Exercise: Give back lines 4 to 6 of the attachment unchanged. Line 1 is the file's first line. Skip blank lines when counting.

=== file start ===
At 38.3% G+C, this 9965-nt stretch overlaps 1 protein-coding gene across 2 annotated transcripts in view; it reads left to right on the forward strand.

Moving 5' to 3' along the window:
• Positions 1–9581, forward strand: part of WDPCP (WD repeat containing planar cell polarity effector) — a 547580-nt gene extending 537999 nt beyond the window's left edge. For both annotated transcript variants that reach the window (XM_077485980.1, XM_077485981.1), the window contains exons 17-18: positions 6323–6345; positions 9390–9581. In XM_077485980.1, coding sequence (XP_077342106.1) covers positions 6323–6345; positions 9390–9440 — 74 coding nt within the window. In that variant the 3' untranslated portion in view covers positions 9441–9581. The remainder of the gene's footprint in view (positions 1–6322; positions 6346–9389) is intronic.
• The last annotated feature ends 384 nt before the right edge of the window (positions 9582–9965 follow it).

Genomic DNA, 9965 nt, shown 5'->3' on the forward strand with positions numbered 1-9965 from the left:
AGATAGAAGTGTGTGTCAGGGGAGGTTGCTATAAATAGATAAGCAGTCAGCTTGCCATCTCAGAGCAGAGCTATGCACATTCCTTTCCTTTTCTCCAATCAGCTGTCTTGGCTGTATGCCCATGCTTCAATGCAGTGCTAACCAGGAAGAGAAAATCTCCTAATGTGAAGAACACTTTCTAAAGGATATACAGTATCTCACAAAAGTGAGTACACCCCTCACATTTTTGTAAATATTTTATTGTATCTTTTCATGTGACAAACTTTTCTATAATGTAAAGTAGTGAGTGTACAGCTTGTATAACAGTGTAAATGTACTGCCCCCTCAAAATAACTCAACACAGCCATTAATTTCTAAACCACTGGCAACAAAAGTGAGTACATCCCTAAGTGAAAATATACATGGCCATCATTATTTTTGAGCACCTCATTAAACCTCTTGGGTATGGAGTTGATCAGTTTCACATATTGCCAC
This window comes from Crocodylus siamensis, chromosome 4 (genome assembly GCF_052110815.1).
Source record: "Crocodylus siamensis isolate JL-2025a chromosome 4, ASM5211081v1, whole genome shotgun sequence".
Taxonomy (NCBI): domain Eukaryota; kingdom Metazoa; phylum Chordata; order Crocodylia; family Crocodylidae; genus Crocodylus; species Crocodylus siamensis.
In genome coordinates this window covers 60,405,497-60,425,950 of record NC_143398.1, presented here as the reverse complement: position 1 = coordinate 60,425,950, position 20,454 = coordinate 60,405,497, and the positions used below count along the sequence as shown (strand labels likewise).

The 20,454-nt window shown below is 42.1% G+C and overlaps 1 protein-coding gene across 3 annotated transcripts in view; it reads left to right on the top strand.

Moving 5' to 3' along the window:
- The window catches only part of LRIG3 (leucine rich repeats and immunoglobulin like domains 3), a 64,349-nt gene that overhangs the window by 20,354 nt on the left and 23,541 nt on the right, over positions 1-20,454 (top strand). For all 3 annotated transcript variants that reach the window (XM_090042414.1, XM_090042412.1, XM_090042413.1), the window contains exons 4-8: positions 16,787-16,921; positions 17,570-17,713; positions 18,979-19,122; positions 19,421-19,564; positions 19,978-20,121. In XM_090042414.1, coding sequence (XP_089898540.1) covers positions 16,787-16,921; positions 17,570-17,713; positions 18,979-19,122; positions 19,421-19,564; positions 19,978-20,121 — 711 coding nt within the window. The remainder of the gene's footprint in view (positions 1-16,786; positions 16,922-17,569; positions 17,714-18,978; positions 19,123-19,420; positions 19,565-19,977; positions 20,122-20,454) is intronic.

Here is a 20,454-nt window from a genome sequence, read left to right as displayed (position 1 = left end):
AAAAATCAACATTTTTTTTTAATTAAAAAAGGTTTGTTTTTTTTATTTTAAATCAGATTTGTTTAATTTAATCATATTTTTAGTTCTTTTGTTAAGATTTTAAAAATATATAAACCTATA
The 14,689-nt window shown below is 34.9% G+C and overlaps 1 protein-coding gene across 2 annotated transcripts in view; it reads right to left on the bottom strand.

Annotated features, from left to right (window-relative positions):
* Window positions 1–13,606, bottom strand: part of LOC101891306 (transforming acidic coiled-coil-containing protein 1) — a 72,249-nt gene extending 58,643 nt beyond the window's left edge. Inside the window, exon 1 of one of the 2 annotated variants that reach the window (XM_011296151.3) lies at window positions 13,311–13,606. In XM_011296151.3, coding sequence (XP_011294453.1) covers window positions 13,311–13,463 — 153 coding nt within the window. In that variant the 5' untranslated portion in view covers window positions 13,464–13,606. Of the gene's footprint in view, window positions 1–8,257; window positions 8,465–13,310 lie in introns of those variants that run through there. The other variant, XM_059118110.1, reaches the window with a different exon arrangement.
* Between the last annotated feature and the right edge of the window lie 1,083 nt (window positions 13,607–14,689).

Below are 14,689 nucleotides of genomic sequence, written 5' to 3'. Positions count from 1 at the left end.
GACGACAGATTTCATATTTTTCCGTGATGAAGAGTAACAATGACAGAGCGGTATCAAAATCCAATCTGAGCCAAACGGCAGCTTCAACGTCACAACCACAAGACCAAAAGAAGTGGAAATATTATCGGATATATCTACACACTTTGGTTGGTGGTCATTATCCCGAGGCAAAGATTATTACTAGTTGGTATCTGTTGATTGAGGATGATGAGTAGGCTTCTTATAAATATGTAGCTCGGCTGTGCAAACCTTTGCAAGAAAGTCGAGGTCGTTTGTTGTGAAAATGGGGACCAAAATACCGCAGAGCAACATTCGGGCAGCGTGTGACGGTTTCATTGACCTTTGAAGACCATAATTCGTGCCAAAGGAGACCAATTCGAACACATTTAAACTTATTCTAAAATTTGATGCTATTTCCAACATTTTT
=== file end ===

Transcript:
• The last annotated feature ends 384 nt before the right edge of the window (positions 9582–9965 follow it).

Genomic DNA, 9965 nt, shown 5'->3' on the forward strand with positions numbered 1-9965 from the left:
AGATAGAAGTGTGTGTCAGGGGAGGTTGCTATAAATAGATAAGCAGTCAGCTTGCCATCTCAGAGCAGAGCTATGCACATTCCTTTCCTTTTCTCCAATCAGCTGTCTTGGCTGTATGCCCATGCTTCAATGCAGTGCTAACCAGGAAGAGAAAATCTCCTAATGTGAAGAACACTTTCTAAAGGATATACAGTATCTCACAAAAGTGAGTACACCCCTCACATTTTTGTAAATATTTTATTGTATCTTTTCATGTGACAAACTTTTCTATAATGTAAAGTAGTGAGTGTACAGCTTGTATAACAGTGTAAATGTACTGCCCCCTCAAAATAACTCAACACAGCCATTAATTTCTAAACCACTGGCAACAAAAGTGAGTACATCCCTAAGTGAAAATATACATGGCCATCATTATTTTTGAGCACCTCATTAAACCTCTTGGGTATGGAGTTGATCAGTTTCACATATTGCCAC